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Annual Energy Outlook 2014

Release Date: May 7, 2014   |  Next Early Release Date: February 2015   |  See schedule  |  full report

Executive Summary

Projections in the U.S. Energy Information Administration's Annual Energy Outlook 2014 (AEO2014) focus on the factors that shape the U.S. energy system over the long term. Under the assumption that current laws and regulations remain unchanged, the AEO2014 Reference case provides a basis for examination and discussion of energy production, consumption, technology, and market trends and the direction they may take in the future. AEO2014 also includes alternative cases that explore important areas of uncertainty for markets, technologies, and policies in the U.S. energy economy (see Appendix E for discussion of detailed case assumptions). Many of the implications of the alternative cases are discussed in the Issues in Focus section of AEO2014.

Key results highlighted in the AEO2014 Reference and alternative cases include:

  • Growing domestic production of natural gas and oil continues to reshape the U.S. energy economy, largely as a result of rising production from tight formations, but the effect could vary substantially depending on expectations about resources and technology.
  • Industrial production expands over the next 10 to 15 years as the competitive advantage of low natural gas prices provides a boost to the industrial sector with increasing natural gas use.
  • There is greater upside uncertainty than downside uncertainty in oil and natural gas production; higher production could spur even more industrial growth and lower the use of imported petroleum.
  • Improvement in light-duty vehicle (LDV) efficiency more than offsets modest growth in vehicle miles traveled (VMT) that reflects changing driving patterns, leading to a sharp decline in LDV energy use.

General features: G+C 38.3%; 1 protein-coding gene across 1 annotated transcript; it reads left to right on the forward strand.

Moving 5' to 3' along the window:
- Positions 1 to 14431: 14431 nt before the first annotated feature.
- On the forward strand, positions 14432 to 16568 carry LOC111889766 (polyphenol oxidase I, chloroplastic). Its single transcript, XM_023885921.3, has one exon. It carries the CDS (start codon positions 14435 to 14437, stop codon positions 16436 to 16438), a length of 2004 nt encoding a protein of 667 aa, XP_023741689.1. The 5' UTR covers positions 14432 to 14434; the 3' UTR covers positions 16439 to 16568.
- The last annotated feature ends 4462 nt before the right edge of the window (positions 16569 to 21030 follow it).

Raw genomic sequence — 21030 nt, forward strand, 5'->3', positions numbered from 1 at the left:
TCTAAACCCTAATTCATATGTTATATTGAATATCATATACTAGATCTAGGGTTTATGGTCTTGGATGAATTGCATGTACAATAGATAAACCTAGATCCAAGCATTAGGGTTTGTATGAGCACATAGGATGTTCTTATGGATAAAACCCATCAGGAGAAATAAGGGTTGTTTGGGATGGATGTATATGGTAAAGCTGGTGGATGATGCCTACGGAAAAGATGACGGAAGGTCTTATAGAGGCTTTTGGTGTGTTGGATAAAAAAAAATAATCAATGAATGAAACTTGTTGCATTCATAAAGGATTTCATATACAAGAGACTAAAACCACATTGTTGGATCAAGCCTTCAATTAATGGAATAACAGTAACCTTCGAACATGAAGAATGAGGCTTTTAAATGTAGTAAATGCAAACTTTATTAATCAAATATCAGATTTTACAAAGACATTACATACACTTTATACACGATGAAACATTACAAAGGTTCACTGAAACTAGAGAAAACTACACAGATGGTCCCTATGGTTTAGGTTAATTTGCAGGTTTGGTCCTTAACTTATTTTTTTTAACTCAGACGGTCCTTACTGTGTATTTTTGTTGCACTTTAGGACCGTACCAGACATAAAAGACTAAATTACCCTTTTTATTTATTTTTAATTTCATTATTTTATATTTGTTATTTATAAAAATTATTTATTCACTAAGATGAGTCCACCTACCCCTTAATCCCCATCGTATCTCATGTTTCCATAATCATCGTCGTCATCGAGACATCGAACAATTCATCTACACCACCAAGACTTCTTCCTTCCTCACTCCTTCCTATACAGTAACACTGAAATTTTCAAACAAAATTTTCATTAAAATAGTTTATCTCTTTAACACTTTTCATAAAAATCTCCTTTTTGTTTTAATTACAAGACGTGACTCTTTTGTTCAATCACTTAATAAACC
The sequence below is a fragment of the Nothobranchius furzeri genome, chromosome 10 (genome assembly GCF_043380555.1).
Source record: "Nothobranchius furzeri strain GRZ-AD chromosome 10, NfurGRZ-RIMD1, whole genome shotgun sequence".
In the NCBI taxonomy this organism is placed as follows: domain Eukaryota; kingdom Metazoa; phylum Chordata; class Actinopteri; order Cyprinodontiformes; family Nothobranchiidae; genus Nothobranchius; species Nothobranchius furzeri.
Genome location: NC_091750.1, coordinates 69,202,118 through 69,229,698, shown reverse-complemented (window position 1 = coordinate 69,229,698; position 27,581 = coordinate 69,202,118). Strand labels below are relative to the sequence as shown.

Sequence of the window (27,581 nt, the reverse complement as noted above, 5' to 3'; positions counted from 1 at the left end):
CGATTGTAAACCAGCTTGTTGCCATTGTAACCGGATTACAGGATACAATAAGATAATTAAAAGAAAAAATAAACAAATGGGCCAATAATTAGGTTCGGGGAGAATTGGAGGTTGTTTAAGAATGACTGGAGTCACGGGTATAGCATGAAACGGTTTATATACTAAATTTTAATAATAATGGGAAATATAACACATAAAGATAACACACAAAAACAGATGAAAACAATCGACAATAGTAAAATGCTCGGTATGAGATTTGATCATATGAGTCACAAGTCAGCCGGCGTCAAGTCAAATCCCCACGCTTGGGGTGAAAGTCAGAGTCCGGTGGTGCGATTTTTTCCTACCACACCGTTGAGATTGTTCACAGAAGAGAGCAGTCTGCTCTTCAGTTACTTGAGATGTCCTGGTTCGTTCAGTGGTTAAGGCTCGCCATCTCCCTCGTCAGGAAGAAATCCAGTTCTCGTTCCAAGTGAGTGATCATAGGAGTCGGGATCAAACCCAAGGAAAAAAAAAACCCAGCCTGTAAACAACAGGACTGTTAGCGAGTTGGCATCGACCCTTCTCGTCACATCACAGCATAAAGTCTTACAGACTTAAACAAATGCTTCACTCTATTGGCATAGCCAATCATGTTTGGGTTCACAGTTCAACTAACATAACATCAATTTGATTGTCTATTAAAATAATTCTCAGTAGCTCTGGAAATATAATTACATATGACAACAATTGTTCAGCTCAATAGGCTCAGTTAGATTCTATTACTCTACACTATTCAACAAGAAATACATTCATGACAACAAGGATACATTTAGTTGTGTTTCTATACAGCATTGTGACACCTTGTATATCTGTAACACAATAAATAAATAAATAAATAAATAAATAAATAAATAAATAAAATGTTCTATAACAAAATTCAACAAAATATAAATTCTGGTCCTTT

• Evolving natural gas markets spur increased use of natural gas for electricity generation and transportation, as well as expanded export opportunities.
  • Improved efficiency of energy use in the residential and transportation sectors and a shift away from more carbon-intensive fuels such as coal for electricity generation help to stabilize U.S. energy-related carbon dioxide (CO2) emissions.

Expected gains in tight oil production drive projected growth in total petroleum and other liquids production

Growth in crude oil production from tight oil and shale formations supported by identification of resources and technology advances have supported a nearly fourfold increase in tight oil production from 2008, when it accounted for 12% of total U.S. crude oil production, to 2012, when it accounted for 35% of total U.S. production. Total projected U.S. crude oil production in the AEO2014 Reference case reaches 9.6 million barrels per day (MMbbl/d) in 2019—3.1 MMbbl/d more than in 2012. Over the same period, tight oil production grows by 2.5 MMbbl/d, to 4.8 MMbbl/d or 50% of the national total.

In the Reference case, tight oil production begins to slow after 2021, contributing to a decline in total U.S. oil production through 2040. However, tight oil development is still at an early stage, and the outlook is uncertain. Changes in U.S. crude oil production depend largely on the degree to which technological advances allow production to occur in potentially high-yielding tight and shale formations. They also depend on the assumed estimated ultimate recovery (EUR) for wells drilled in those formations, in addition to assumptions about well spacing and production patterns. To address these uncertainties, AEO2014 includes High Oil and Gas Resource and Low Oil and Gas Resource cases (Figure ES-1). In the High Oil and Gas Resource case, tight oil production reaches 8.5 MMbbl/d in 2035 (compared to 3.7 MMbbl/d in the Reference case), with total U.S. crude oil production reaching 13.3 MMbbl/d in the following year (compared to 7.8 MMbbl/d in the Reference case).